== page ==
By LINDSAY WELBERS
The University of Chicago commissioned a study that determined a Barack Obama Presidential Library on the South Side would be an economic boon to the city.
The report was done by Anderson Economic Group and completed last month. It studied the economic activity as a result of the coveted library’s construction on the South Side, including operations, construction, additional visitors, employment, earnings and tax revenue.
Each year Chicago would see an additional $220 million in economic impact primarily because of increased tourism. The report estimates it would add 1,900 permanent jobs and increase wage earnings by $56 million.
The city would see 800,000 visitors come to the library each year, including 350,000 visitors from outside Chicagoland. They would spend $31 million on food and retail near the library. The study estimates that would be enough to support 30 new restaurants, 11 retail outlets and a new hotel.
That would mean an additional $110 million spent in Chicago that would not be spent at all otherwise.
Constructing the building could mean a $600 million economic impact on the city, create 3280 jobs and $156 million in wages paid over the course of construction. That analysis estimates constructing the building alone would cost $380 million.
Including taxes on property, sales, restaurants, hotels, parking and car rentals the study estimates that Chicago Public Schools and the City of Chicago could see an additional $5 million in taxes collected.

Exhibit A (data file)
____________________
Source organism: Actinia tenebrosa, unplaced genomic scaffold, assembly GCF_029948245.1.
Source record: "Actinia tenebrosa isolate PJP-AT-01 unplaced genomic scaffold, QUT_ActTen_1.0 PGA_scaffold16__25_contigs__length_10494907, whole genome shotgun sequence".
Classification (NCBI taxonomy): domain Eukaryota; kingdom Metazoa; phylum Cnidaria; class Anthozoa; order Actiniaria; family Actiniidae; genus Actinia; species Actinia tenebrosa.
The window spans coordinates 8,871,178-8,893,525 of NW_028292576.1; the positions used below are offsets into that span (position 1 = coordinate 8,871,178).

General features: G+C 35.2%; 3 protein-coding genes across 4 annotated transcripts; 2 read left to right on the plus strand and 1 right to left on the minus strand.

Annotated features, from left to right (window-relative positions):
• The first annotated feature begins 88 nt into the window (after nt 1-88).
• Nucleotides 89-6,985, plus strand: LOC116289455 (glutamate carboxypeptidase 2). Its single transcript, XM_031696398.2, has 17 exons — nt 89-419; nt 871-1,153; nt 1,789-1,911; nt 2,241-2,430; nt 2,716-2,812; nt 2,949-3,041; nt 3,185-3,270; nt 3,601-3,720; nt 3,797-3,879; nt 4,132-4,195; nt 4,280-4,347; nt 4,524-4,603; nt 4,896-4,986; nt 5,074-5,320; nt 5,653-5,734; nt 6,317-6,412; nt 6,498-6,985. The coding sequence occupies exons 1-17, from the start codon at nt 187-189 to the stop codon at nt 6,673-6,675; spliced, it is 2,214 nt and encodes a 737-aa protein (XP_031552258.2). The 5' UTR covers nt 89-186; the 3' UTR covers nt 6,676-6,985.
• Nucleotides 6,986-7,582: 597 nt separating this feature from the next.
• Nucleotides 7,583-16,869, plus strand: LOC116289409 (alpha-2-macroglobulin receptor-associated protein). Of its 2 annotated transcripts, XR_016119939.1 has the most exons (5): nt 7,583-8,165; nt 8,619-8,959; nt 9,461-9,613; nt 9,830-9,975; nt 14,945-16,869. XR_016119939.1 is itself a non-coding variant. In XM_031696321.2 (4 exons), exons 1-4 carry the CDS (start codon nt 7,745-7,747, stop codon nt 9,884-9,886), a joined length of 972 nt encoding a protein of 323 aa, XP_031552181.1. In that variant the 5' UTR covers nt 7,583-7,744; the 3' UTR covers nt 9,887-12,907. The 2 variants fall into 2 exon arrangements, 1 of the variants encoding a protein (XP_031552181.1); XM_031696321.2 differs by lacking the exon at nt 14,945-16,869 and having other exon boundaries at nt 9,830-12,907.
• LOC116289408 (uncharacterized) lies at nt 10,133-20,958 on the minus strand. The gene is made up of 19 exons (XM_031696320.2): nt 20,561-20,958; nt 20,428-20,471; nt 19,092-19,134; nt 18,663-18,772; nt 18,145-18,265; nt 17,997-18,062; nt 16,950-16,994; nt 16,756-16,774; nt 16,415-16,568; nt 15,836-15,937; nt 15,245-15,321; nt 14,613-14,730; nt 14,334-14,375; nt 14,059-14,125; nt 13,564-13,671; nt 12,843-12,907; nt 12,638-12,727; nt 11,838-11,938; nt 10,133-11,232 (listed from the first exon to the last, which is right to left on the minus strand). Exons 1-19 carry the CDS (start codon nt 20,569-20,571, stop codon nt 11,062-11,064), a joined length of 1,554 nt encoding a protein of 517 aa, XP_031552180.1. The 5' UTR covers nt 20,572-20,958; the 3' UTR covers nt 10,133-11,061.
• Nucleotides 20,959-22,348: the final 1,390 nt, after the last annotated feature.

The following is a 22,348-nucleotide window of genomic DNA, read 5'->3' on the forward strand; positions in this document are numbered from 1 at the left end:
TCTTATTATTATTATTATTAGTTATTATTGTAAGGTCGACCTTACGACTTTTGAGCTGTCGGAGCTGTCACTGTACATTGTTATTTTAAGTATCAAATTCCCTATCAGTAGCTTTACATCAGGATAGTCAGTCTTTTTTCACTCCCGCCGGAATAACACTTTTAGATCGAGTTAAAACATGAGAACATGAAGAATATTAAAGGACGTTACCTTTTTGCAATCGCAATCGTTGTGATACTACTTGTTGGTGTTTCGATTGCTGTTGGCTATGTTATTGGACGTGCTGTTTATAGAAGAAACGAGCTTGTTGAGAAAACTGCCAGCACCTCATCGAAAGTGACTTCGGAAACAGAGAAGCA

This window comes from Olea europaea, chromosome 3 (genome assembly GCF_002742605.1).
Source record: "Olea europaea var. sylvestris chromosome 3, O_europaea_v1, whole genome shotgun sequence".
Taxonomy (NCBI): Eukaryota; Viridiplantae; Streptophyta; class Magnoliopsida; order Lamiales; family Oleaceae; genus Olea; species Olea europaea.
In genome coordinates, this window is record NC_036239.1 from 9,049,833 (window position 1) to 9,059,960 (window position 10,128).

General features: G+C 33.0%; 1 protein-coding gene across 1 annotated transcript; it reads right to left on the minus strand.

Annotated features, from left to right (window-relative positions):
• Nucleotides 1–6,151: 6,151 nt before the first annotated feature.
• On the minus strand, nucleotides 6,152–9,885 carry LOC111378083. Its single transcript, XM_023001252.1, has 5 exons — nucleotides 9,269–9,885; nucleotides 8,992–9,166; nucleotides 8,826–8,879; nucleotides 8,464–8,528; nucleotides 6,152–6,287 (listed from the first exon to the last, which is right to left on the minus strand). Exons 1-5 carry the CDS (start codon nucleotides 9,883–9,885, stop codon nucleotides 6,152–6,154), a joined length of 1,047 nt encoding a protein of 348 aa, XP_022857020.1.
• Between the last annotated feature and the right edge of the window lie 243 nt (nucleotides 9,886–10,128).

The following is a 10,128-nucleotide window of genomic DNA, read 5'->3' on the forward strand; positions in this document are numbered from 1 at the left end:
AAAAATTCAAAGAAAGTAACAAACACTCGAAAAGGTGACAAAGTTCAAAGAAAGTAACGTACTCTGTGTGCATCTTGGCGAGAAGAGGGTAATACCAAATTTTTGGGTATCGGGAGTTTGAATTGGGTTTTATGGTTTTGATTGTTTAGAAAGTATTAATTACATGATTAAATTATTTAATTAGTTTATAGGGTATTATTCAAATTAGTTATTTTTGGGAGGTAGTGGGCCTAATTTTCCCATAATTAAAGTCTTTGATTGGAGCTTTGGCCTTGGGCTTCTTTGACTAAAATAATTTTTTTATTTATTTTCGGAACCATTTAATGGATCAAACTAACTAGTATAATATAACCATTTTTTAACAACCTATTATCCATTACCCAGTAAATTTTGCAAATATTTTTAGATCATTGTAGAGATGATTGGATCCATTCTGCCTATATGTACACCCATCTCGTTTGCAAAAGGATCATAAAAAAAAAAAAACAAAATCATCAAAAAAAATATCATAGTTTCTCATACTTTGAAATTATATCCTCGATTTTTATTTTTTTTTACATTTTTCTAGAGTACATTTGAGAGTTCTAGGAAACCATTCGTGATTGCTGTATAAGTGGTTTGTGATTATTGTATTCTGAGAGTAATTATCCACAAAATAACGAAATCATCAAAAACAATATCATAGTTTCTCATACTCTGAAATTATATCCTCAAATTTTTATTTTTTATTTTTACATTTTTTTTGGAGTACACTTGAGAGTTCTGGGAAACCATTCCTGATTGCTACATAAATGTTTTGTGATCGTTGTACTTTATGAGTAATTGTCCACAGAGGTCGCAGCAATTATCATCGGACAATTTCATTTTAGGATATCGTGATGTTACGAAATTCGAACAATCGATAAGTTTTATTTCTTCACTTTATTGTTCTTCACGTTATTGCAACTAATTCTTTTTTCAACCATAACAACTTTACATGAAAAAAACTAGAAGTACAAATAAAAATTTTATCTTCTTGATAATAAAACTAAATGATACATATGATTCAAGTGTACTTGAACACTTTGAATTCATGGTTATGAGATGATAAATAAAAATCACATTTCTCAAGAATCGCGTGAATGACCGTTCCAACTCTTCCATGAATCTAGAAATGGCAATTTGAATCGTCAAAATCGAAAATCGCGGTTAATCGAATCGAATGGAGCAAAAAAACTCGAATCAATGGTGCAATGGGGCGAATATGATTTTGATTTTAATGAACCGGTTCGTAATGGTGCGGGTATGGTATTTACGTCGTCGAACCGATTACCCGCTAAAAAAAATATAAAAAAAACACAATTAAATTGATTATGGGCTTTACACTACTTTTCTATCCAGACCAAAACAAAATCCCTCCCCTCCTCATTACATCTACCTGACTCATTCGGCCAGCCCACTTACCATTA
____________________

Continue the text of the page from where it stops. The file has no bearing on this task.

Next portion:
The study estimated that the Obama library would see twice the number of visitors as the Reagan Presidential Library in Simi Valley, Calif. Regan’s is the most visited presidential library. The authors cited Chicago’s accessibility and its theoretical position as an urban library among the reasons.
The study authors used a conservative methodology to conclude the Obama library would see 800,000 visitors. It noted that the Museum of Science and Industry sees 1.4 million visitors each year.
In a statement about the study Susan Sher, former chief of staff to Michelle Obama and University of Chicago senior advisor to the U. of C. President Robert Zimmer said “The University and its community partners believe private-public partnerships would further amplify the library’s economic and cultural benefits for the South Side and the city.”
Sher is leading the university’s bid for the library.
“The University of Chicago recently has worked with local residents, businesses, elected officials and the City of Chicago in a successful effort to revitalize the key commercial corridor of 53rd Street in Hyde Park. Similar collaborations could help the Obama Presidential Library become an anchor for even broader economic development that creates jobs and enriches quality of life on the South Side,” Sher said in a statement.